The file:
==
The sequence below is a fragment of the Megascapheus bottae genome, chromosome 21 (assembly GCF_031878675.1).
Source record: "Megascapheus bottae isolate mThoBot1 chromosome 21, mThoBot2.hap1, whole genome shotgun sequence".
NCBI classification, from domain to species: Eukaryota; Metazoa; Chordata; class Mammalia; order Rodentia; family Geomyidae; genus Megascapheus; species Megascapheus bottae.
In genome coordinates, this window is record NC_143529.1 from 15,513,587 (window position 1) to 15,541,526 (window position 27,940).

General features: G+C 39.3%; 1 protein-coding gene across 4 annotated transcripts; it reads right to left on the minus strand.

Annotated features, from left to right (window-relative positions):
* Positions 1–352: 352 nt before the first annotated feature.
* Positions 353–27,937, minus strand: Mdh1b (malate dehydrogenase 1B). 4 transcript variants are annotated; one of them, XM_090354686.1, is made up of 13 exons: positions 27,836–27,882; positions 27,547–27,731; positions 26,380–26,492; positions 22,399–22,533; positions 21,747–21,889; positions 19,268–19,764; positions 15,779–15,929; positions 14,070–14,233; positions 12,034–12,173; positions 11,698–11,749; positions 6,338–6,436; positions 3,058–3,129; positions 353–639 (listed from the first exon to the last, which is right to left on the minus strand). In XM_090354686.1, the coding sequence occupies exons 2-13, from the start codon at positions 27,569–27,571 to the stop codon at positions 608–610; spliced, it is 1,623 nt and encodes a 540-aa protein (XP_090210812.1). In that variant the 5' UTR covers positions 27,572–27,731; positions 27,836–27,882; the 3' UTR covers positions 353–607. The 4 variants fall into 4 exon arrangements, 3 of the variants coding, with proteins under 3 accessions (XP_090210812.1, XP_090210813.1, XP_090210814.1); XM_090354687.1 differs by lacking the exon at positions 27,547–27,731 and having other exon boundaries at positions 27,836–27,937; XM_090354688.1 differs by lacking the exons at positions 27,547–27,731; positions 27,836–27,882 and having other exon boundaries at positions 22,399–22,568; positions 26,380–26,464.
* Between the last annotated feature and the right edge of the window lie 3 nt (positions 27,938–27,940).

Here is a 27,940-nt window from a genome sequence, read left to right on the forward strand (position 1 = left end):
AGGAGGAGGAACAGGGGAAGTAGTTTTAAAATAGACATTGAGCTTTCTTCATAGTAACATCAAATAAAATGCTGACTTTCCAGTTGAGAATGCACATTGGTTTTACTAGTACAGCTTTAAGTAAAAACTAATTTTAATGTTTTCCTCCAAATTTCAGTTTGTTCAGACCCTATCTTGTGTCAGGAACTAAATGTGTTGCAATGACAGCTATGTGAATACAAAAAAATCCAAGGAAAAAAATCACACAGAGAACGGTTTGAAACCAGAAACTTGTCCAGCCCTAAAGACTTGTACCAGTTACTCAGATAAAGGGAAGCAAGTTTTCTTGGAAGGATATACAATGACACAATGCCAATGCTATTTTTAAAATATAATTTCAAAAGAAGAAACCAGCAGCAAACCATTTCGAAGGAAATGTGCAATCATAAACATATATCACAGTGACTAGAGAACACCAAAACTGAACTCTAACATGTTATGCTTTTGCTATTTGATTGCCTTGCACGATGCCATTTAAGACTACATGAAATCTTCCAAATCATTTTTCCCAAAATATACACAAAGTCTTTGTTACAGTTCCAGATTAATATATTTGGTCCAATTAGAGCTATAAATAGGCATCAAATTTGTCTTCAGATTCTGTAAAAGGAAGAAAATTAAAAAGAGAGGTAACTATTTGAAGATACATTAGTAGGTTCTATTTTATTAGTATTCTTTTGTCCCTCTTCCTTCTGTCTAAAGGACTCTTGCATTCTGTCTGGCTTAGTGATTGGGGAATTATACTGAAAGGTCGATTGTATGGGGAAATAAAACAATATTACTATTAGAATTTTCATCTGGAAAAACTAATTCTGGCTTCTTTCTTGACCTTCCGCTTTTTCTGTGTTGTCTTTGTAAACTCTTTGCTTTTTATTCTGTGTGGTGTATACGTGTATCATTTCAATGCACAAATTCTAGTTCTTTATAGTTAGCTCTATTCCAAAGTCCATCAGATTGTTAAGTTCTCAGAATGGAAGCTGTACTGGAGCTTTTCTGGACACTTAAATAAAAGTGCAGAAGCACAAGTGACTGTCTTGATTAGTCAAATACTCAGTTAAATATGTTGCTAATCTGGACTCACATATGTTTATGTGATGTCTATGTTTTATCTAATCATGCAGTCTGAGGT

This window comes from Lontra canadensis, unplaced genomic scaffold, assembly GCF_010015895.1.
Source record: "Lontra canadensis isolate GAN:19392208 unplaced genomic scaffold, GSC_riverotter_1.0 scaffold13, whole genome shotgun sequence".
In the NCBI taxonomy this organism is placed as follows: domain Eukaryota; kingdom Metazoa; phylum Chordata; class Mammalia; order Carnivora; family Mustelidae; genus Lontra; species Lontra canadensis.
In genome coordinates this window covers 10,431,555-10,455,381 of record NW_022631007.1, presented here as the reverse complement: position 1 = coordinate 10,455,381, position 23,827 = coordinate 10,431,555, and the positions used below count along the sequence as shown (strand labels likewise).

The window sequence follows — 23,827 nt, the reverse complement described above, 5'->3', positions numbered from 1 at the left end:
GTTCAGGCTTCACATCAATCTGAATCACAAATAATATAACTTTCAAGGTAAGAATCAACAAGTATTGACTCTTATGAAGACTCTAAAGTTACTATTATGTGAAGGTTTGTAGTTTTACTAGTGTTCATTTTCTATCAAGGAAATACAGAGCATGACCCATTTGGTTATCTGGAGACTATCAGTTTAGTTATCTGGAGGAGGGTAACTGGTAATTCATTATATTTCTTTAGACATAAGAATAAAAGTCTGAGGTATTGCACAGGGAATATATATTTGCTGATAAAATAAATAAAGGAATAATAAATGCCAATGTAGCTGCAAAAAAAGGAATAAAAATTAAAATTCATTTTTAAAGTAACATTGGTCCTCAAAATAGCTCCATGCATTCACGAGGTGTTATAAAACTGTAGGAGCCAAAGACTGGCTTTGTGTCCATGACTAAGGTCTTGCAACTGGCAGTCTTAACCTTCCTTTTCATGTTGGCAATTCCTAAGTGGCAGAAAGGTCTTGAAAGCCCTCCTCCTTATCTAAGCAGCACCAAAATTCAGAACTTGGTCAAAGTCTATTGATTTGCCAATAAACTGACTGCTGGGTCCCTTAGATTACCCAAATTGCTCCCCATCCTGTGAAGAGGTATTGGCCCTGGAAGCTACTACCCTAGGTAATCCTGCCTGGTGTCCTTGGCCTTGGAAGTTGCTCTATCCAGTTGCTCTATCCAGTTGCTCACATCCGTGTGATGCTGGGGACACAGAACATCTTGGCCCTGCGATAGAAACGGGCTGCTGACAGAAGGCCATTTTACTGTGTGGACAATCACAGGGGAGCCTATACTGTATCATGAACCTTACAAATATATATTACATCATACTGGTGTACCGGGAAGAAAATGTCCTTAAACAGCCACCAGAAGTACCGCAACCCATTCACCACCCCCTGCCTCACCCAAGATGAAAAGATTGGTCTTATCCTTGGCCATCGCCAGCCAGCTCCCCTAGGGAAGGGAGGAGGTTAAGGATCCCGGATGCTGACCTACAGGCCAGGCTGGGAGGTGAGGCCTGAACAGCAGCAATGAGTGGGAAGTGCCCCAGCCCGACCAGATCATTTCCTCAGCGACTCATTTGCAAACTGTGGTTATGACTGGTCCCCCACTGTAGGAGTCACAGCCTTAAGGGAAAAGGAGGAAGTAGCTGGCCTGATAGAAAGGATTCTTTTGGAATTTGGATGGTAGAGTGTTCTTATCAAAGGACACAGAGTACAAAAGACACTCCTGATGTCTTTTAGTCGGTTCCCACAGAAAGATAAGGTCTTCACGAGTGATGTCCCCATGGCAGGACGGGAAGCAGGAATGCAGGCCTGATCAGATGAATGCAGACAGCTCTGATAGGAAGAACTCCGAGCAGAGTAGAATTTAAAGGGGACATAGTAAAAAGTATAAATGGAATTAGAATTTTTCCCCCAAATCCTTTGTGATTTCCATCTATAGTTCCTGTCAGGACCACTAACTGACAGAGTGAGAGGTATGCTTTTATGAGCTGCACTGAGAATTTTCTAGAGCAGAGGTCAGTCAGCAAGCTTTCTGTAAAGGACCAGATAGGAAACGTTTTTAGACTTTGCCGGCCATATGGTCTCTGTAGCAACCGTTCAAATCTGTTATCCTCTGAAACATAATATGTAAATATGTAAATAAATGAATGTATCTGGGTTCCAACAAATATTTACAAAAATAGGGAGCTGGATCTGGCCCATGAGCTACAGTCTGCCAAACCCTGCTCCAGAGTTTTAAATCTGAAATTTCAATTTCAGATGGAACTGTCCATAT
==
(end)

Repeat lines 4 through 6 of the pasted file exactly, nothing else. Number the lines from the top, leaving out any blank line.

In genome coordinates, this window is record NC_143529.1 from 15,513,587 (window position 1) to 15,541,526 (window position 27,940).

General features: G+C 39.3%; 1 protein-coding gene across 4 annotated transcripts; it reads right to left on the minus strand.

Annotated features, from left to right (window-relative positions):